Food historian Jackie Williams describes our eating habits from the earliest years of settlement to the time when railroads brought the latest ingredients and implements to regional cooks. As in her earlier acclaimed volume, Wagon Wheel Kitchens: Food on the Oregon Trail, Williams sheds important light on a little-understood aspect of our past.Dutch ovens and heavy cast-iron frying pans with short legs would work on a stove, but better to have pots and pans specifically ... coating, graniteware, cast iron with an enameled coating, and new machine-made stoneware, took their place on the kitchen burners. ... Tin peddlers traveled all over the country selling and repairing tinware which, by 1870, came from factories rather than artisansa#39; shops.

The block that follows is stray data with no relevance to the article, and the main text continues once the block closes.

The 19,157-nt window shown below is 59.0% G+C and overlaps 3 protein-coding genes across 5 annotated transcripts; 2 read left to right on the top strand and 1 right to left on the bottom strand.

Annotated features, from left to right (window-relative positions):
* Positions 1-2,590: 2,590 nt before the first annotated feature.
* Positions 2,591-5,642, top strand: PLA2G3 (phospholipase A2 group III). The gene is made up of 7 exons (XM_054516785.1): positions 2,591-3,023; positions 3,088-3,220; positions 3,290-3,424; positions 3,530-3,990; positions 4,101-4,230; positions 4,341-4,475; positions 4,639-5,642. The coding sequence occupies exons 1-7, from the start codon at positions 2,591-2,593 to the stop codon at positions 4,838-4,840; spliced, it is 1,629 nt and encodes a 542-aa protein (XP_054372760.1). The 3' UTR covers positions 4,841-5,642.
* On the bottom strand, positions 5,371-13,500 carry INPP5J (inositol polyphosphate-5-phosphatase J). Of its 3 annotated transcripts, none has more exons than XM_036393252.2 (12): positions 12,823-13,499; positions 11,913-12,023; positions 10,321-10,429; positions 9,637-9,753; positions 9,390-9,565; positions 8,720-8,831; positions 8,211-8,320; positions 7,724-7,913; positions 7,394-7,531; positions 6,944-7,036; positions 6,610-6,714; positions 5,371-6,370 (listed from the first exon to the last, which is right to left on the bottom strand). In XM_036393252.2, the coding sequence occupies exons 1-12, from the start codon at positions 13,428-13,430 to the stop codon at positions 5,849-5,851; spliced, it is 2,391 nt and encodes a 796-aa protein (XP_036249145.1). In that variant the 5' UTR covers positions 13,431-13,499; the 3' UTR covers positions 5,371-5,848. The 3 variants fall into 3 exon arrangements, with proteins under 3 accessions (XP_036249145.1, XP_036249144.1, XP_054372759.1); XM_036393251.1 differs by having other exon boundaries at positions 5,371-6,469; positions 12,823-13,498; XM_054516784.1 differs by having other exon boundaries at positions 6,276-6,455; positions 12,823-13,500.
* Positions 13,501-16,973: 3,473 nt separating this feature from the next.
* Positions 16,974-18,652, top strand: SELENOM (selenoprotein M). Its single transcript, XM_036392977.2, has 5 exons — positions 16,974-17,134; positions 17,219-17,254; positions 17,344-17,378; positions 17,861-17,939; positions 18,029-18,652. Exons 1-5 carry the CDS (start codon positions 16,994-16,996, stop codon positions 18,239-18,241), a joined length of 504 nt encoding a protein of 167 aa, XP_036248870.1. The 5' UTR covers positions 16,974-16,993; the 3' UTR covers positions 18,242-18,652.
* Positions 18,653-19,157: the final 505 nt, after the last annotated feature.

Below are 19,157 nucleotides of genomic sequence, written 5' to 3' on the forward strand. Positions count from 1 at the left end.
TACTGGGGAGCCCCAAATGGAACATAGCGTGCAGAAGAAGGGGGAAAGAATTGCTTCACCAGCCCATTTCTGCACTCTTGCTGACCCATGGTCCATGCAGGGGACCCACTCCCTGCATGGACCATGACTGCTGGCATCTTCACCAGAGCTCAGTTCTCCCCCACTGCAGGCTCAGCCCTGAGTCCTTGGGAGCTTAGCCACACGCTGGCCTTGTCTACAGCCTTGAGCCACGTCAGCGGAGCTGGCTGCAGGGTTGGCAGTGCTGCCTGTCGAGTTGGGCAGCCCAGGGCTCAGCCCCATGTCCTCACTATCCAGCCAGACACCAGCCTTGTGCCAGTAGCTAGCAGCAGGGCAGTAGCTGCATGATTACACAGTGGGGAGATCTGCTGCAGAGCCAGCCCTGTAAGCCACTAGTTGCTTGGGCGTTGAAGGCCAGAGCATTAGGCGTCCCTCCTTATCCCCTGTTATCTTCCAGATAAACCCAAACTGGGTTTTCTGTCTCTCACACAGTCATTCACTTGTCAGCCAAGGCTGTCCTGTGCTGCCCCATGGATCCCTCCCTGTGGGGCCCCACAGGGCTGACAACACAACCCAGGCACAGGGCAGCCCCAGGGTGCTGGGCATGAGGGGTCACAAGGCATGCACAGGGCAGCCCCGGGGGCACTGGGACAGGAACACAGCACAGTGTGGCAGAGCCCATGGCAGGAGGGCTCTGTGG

|Title||:||The way we ate|
|Author||:||Jacqueline B. Williams|
|Publisher||:||Washington State Univ Pr - 1996-11|